By Paul Gable
The decision on whether to allow RCPS Properties to expand its mining operations in the Carolina Forest area rests with Horry County Council at its December 18, 2012 meeting.
The county’s Infrastructure and Regulation Committee voted earlier this week to send forward a resolution to full council recommending approval of an application to expand by RCPS Properties.
According to members of the I&R Committee, the RCPS Properties request meets and/or exceeds all county requirements for mining.
There has been some resistance to approval from Carolina Forest residents with most complaints citing traffic congestion in the Myrtle Ridge Drive/U.S. 501 area.
However, approval of the expansion will not necessarily mean increased traffic, according to RCPS general manager Justin Harris.
“We are not looking to increase the amount of fill dirt leaving the mine,” said Harris. “We are looking to increase the area from which we can mine the dirt.”
Although approval of the county resolution would expand the footprint of the mine to 301 acres, Harris said some of that land is wetlands that cannot be mined and there are no plans to expand mining volume.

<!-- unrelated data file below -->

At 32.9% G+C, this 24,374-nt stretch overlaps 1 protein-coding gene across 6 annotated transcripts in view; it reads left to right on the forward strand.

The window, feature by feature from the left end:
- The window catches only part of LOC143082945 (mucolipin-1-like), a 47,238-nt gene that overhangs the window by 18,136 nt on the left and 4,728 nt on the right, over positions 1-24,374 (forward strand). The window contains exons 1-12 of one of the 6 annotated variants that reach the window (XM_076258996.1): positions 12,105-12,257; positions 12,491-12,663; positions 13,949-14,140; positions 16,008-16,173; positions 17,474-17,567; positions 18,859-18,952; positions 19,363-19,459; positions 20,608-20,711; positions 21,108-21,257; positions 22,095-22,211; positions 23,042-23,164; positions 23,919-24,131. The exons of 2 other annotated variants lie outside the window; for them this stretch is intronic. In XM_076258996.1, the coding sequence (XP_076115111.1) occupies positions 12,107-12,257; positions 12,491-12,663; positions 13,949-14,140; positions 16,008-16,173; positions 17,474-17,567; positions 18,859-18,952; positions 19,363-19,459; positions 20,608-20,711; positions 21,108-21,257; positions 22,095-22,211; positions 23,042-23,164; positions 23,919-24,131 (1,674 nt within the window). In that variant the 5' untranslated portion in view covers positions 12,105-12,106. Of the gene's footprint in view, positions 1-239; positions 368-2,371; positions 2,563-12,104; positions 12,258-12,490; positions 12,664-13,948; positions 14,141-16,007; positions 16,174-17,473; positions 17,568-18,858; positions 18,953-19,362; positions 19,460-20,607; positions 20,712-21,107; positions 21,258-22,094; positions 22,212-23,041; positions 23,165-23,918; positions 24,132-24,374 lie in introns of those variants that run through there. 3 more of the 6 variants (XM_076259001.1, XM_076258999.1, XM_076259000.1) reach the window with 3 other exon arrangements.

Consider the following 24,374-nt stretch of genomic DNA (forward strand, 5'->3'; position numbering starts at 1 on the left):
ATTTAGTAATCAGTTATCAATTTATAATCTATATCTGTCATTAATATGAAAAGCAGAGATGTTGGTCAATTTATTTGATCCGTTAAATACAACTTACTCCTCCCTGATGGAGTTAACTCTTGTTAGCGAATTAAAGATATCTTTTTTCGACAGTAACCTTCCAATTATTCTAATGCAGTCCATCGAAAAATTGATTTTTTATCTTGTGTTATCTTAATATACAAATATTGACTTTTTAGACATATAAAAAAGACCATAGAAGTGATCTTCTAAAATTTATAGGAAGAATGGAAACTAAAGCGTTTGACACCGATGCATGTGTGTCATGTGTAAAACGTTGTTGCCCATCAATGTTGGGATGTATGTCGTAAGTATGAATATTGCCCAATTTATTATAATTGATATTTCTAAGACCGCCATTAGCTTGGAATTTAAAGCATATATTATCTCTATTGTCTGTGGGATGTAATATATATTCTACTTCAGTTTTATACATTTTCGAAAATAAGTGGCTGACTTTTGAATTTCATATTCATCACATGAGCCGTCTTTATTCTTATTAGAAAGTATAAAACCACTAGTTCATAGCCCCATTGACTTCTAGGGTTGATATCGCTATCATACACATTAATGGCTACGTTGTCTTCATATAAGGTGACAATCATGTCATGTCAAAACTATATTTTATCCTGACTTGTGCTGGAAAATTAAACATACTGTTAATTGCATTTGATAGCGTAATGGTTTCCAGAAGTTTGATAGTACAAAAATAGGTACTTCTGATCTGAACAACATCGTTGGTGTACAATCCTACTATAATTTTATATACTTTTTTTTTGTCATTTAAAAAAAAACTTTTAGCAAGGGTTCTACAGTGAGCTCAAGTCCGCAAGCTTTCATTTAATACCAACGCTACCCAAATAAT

Harris said RCPS Properties loads about 100 trucks per day, on average, with its current operations. That dirt is used on a variety of public and private projects around the county including the U.S. 17 Bypass project by the back gate of the former Air Force Base and the widening of Hwy 707.
The mining operation has been owned RCPS Properties since 1996 and operates on an expanse of land behind Dunkin Donuts and Sparks Toyota, which has been mined since the 1950’s.
Much of the opposition to the mine expansion comes from the experience over the last several years with the Cottonpatch mining operation off of Gardner Lacy Road. The two mining operations have completely different ownership and are not related in any way.
Harris invited the general public to an open house at the mine in September. A presentation followed by a question and answer session was held with all interested parties.
“We want everyone to make an informed decision about the project based on its merits,” said Harris. “We are trying to be totally open about what we want to do and want to work with the community to be good neighbors.”
Despite the opposition of some homeowners in the area on the opposite side of U.S. 501 from the mine, council is expected to approve the resolution.
A public hearing on the resolution will precede the vote by council.